might somehow help in her rescue.
worst moment comes just after midnight when the operation is called to a halt.
I collapse onto a chair in a quivering heap. All the strength has gone from my
legs. Christina appears distraught, begging members of the police and emergency
services to go on searching.
nothing more we can do tonight. We’ll resume at dawn. You should get some
sleep,’ says the commander sternly. Holding our despair at bay and unable to
contemplate the thought of sleep, we pace the beaches and the rocky headland
for the next two hours, tripping over stones in the darkness, our steps lit
only by the moon and stars in the cloudless black sky and the light from our
lightheaded with exhaustion by the time I accompany Christina to her room in
the early hours of the morning. We sit out on the balcony mesmerised by the
sound of waves rolling on to sand. We are too tired to speak. I make tea and
give her three sleeping tablets from a packet I find in her wash bag. Once the
tablets take effect, I steer her to bed, her expression vacant and confused, as
she lets me pull the covers over her. It’s not until I shut Christina’s door
and go down the corridor to the room I’m sharing with Katie that it strikes me
again. Where the fuck is Damien? I haven’t seen him all day, not since he
handed me the cocktail at the pool.
open the door, there is Katie’s blue bunny, propped up on her newly-made bed.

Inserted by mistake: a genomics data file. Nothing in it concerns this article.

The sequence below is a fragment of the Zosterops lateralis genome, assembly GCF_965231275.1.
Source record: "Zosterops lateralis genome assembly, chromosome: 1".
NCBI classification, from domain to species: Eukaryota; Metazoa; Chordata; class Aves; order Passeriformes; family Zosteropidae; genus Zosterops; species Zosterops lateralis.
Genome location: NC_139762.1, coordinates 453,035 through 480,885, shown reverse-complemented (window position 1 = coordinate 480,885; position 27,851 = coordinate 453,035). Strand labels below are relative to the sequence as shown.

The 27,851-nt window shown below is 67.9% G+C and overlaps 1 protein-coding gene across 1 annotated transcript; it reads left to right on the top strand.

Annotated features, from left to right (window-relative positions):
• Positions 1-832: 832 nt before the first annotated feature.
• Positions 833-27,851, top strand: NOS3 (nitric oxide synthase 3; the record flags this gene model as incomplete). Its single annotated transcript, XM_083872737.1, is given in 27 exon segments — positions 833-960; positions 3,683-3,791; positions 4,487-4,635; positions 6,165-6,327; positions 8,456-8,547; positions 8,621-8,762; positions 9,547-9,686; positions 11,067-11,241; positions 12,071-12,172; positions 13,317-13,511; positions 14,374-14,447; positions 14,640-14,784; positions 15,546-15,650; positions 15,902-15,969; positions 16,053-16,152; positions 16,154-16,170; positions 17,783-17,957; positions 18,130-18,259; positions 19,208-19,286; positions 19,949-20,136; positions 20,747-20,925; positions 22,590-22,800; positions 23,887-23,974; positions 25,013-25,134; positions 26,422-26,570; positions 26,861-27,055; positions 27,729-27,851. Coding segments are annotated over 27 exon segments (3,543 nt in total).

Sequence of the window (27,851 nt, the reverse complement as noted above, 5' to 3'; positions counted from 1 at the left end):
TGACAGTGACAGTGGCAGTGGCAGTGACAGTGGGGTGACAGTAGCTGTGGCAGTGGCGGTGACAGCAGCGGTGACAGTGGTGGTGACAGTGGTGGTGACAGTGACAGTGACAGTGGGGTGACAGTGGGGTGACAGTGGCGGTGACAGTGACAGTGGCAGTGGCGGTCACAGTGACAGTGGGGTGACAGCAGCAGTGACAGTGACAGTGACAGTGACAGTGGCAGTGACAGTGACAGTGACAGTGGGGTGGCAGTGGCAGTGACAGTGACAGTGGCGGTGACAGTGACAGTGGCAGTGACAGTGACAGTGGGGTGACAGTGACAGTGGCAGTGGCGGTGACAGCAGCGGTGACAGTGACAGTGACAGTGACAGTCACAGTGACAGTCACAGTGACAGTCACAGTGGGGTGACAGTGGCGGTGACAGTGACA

The tears stream down my face. The bedtime story I was reading to her last
night is still open at the page we got to when her eyes finally closed. It’s a
beautifully illustrated copy of Peter Pan that Christina discovered in a
quaint little bookshop called the Book Cellar, one of her favourite haunts for
second-hand books. I glance down at the page. ‘The Mermaids’ Lagoon’ – Katie’s
favourite chapter. She loves the colour illustrations of the mermaids diving in
the waves. The doors to the balcony are open. I shiver in the sea breeze and
step out through billowing curtains.
stand there for a few moments still clutching Katie’s bucket.
Claire Simone Lewis studied philosophy, French literature and international relations at the universities of Oxford and Cambridge before starting her career in aviation law with a City law firm and later as an in-house lawyer at Virgin Atlantic Airways. More recently, she turned to writing psychological suspense, taking courses at the Faber Academy. She’s Mine is her first novel. Born in Paris, she’s bilingual and lives in Surrey with her family. Twitter Facebook
DI Kelly Porter is back, but so is an old foe and this time he won’t back down…
When a teenage girl flings herself off a cliff in pursuit of a gruesome death, DI Kelly Porter is left asking why. Ruled a suicide, there’s no official reason for Kelly to chase answers, but as several of her team’s cases converge on the girl’s school, a new, darker story emerges. One which will bring Kelly face-to-face with an old foe determined to take back what is rightfully his – no matter the cost.